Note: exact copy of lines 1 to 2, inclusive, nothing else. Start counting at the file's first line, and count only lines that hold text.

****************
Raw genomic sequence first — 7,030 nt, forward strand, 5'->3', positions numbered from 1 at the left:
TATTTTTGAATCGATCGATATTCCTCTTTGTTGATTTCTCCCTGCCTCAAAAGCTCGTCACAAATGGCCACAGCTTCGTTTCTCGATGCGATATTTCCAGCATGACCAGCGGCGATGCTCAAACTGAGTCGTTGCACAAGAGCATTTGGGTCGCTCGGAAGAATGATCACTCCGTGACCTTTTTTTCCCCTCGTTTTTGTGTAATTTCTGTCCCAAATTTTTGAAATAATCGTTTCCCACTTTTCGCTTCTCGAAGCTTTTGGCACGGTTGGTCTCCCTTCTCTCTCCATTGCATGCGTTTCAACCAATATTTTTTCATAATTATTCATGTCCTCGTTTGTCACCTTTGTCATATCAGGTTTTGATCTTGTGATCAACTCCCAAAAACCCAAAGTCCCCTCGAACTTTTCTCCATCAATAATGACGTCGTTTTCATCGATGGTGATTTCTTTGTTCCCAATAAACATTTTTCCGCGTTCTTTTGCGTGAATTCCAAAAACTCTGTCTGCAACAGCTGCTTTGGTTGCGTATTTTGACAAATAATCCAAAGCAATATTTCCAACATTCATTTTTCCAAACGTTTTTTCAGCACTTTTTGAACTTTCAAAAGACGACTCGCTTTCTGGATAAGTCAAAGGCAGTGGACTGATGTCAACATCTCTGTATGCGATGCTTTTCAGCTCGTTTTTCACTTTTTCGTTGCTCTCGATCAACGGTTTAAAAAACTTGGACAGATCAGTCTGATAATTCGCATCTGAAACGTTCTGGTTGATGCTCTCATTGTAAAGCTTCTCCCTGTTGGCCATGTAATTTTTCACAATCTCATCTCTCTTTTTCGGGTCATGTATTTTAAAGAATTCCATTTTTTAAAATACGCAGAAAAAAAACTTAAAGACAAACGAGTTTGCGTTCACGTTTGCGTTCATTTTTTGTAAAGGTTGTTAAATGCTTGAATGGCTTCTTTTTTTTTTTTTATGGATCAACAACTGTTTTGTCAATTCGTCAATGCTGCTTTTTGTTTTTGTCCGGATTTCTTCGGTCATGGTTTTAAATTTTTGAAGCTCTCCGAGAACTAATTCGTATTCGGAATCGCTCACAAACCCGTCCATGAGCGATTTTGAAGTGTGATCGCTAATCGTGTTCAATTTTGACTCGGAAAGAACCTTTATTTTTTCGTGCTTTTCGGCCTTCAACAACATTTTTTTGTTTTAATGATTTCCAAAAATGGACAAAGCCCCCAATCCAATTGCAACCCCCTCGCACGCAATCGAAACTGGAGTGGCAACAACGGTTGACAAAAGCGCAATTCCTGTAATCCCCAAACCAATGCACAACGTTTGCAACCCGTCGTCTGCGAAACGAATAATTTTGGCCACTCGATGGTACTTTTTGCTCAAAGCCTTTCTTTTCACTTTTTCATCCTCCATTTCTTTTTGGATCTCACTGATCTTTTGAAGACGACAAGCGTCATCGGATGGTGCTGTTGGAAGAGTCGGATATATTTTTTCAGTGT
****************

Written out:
Raw genomic sequence first — 7,030 nt, forward strand, 5'->3', positions numbered from 1 at the left:
TATTTTTGAATCGATCGATATTCCTCTTTGTTGATTTCTCCCTGCCTCAAAAGCTCGTCACAAATGGCCACAGCTTCGTTTCTCGATGCGATATTTCCAGCATGACCAGCGGCGATGCTCAAACTGAGTCGTTGCACAAGAGCATTTGGGTCGCTCGGAAGAATGATCACTCCGTGACCTTTTTTTCCCCTCGTTTTTGTGTAATTTCTGTCCCAAATTTTTGAAATAATCGTTTCCCACTTTTCGCTTCTCGAAGCTTTTGGCACGGTTGGTCTCCCTTCTCTCTCCATTGCATGCGTTTCAACCAATATTTTTTCATAATTATTCATGTCCTCGTTTGTCACCTTTGTCATATCAGGTTTTGATCTTGTGATCAACTCCCAAAAACCCAAAGTCCCCTCGAACTTTTCTCCATCAATAATGACGTCGTTTTCATCGATGGTGATTTCTTTGTTCCCAATAAACATTTTTCCGCGTTCTTTTGCGTGAATTCCAAAAACTCTGTCTGCAACAGCTGCTTTGGTTGCGTATTTTGACAAATAATCCAAAGCAATATTTCCAACATTCATTTTTCCAAACGTTTTTTCAGCACTTTTTGAACTTTCAAAAGACGACTCGCTTTCTGGATAAGTCAAAGGCAGTGGACTGATGTCAACATCTCTGTATGCGATGCTTTTCAGCTCGTTTTTCACTTTTTCGTTGCTCTCGATCAACGGTTTAAAAAACTTGGACAGATCAGTCTGATAATTCGCATCTGAAACGTTCTGGTTGATGCTCTCATTGTAAAGCTTCTCCCTGTTGGCCATGTAATTTTTCACAATCTCATCTCTCTTTTTCGGGTCATGTATTTTAAAGAATTCCATTTTTTAAAATACGCAGAAAAAAAACTTAAAGACAAACGAGTTTGCGTTCACGTTTGCGTTCATTTTTTGTAAAGGTTGTTAAATGCTTGAATGGCTTCTTTTTTTTTTTTTATGGATCAACAACTGTTTTGTCAATTCGTCAATGCTGCTTTTTGTTTTTGTCCGGATTTCTTCGGTCATGGTTTTAAATTTTTGAAGCTCTCCGAGAACTAATTCGTATTCGGAATCGCTCACAAACCCGTCCATGAGCGATTTTGAAGTGTGATCGCTAATCGTGTTCAATTTTGACTCGGAAAGAACCTTTATTTTTTCGTGCTTTTCGGCCTTCAACAACATTTTTTTGTTTTAATGATTTCCAAAAATGGACAAAGCCCCCAATCCAATTGCAACCCCCTCGCACGCAATCGAAACTGGAGTGGCAACAACGGTTGACAAAAGCGCAATTCCTGTAATCCCCAAACCAATGCACAACGTTTGCAACCCGTCGTCTGCGAAACGAATAATTTTGGCCACTCGATGGTACTTTTTGCTCAAAGCCTTTCTTTTCACTTTTTCATCCTCCATTTCTTTTTGGATCTCACTGATCTTTTGAAGACGACAAGCGTCATCGGATGGTGCTGTTGGAAGAGTCGGATATATTTTTTCAGTGT